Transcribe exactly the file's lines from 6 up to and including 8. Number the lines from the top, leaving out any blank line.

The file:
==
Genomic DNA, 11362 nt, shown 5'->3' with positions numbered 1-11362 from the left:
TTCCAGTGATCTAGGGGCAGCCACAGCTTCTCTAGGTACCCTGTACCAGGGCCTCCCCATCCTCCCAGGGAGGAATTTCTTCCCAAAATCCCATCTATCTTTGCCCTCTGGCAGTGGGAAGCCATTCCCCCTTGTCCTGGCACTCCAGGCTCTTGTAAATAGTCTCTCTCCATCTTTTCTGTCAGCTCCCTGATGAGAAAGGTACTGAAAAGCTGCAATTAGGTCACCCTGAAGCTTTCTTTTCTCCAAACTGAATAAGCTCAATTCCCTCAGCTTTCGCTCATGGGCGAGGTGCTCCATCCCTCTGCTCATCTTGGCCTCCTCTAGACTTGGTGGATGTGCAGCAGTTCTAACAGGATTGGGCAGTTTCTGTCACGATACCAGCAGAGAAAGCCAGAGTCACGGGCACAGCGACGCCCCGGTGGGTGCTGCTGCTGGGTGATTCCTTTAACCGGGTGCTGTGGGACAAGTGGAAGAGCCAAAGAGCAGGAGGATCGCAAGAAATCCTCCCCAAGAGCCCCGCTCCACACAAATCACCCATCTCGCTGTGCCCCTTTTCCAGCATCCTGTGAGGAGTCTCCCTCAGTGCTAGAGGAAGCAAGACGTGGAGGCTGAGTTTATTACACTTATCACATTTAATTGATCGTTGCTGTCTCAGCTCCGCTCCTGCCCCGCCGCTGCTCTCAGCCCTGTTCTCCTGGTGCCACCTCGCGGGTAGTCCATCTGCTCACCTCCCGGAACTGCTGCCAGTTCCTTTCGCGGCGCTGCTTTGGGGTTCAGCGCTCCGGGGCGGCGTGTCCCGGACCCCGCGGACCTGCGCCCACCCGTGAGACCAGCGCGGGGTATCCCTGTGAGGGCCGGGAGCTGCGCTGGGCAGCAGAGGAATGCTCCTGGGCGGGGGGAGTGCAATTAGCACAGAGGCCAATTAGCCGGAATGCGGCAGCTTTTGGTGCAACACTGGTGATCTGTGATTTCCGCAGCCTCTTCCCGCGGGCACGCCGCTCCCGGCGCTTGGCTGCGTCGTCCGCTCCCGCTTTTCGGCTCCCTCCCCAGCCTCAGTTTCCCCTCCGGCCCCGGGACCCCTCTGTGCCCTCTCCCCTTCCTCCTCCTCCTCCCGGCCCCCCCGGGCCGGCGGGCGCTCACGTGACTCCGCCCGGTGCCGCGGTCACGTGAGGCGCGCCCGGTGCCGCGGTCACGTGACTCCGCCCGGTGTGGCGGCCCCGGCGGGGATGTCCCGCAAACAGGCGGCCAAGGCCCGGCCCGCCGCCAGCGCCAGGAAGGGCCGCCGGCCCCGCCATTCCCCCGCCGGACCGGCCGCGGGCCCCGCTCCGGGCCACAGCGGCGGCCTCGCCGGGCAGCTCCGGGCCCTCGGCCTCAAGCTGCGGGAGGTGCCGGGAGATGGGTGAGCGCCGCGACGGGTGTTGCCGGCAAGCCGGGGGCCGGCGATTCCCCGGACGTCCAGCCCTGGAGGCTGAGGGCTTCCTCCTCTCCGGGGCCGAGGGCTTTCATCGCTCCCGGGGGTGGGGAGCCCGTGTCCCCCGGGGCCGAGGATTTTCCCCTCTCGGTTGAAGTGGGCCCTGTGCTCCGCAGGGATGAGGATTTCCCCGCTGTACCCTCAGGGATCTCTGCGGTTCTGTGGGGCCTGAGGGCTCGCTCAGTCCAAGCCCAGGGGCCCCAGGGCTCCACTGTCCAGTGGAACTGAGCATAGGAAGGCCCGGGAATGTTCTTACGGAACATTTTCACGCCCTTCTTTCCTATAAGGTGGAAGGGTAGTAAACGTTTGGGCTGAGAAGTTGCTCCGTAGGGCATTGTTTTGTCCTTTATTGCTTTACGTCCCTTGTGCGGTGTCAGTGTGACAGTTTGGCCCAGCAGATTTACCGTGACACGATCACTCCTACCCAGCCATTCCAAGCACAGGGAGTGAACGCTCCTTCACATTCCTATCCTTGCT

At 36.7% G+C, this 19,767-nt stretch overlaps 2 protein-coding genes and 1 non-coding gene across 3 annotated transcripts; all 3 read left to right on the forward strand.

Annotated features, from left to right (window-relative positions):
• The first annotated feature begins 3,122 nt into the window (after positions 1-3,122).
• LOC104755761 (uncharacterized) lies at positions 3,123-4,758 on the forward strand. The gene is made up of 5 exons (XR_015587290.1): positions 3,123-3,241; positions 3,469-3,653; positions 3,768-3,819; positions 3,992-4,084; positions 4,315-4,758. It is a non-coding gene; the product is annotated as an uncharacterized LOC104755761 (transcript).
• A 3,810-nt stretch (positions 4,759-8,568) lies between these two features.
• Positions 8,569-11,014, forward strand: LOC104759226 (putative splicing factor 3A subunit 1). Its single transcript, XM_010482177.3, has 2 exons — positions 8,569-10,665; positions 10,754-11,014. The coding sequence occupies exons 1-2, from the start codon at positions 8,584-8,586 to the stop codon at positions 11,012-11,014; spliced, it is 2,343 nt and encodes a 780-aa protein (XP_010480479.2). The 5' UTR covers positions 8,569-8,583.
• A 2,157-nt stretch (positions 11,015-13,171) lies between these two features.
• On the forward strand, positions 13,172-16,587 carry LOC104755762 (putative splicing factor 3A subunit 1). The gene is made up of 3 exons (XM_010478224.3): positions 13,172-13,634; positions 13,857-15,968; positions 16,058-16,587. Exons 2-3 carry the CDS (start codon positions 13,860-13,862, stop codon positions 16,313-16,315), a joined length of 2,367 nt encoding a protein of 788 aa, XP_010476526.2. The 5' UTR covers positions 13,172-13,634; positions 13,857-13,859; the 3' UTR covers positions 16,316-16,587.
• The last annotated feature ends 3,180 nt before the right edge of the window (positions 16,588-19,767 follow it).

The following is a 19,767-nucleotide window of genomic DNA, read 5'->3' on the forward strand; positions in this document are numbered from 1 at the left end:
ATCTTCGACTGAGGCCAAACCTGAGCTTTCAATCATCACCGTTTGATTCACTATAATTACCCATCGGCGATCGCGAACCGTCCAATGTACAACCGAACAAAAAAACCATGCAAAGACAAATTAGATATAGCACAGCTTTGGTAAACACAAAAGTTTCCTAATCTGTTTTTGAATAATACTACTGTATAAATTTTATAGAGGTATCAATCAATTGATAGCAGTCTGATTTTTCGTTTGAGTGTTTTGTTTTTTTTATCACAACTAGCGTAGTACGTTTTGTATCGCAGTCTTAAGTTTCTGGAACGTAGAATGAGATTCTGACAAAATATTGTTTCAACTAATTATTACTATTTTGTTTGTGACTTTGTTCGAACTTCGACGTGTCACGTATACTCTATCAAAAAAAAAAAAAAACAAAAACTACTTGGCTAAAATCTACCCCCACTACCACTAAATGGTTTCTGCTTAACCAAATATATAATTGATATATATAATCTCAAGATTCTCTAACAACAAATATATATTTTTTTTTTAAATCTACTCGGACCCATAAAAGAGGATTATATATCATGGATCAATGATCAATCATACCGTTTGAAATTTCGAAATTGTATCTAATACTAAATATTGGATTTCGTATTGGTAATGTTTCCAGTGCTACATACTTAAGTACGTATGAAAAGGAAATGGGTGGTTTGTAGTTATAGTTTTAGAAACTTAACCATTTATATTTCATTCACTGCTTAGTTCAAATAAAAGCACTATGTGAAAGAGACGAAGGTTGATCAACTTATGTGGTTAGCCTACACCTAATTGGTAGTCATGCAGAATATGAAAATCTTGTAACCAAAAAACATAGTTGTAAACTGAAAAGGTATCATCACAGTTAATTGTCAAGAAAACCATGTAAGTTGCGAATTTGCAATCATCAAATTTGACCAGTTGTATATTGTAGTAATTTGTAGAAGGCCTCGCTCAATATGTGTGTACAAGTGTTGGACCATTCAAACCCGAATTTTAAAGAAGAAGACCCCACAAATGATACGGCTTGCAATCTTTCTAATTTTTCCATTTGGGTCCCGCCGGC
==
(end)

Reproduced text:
• LOC104755761 (uncharacterized) lies at positions 3,123-4,758 on the forward strand. The gene is made up of 5 exons (XR_015587290.1): positions 3,123-3,241; positions 3,469-3,653; positions 3,768-3,819; positions 3,992-4,084; positions 4,315-4,758. It is a non-coding gene; the product is annotated as an uncharacterized LOC104755761 (transcript).
• A 3,810-nt stretch (positions 4,759-8,568) lies between these two features.
• Positions 8,569-11,014, forward strand: LOC104759226 (putative splicing factor 3A subunit 1). Its single transcript, XM_010482177.3, has 2 exons — positions 8,569-10,665; positions 10,754-11,014. The coding sequence occupies exons 1-2, from the start codon at positions 8,584-8,586 to the stop codon at positions 11,012-11,014; spliced, it is 2,343 nt and encodes a 780-aa protein (XP_010480479.2). The 5' UTR covers positions 8,569-8,583.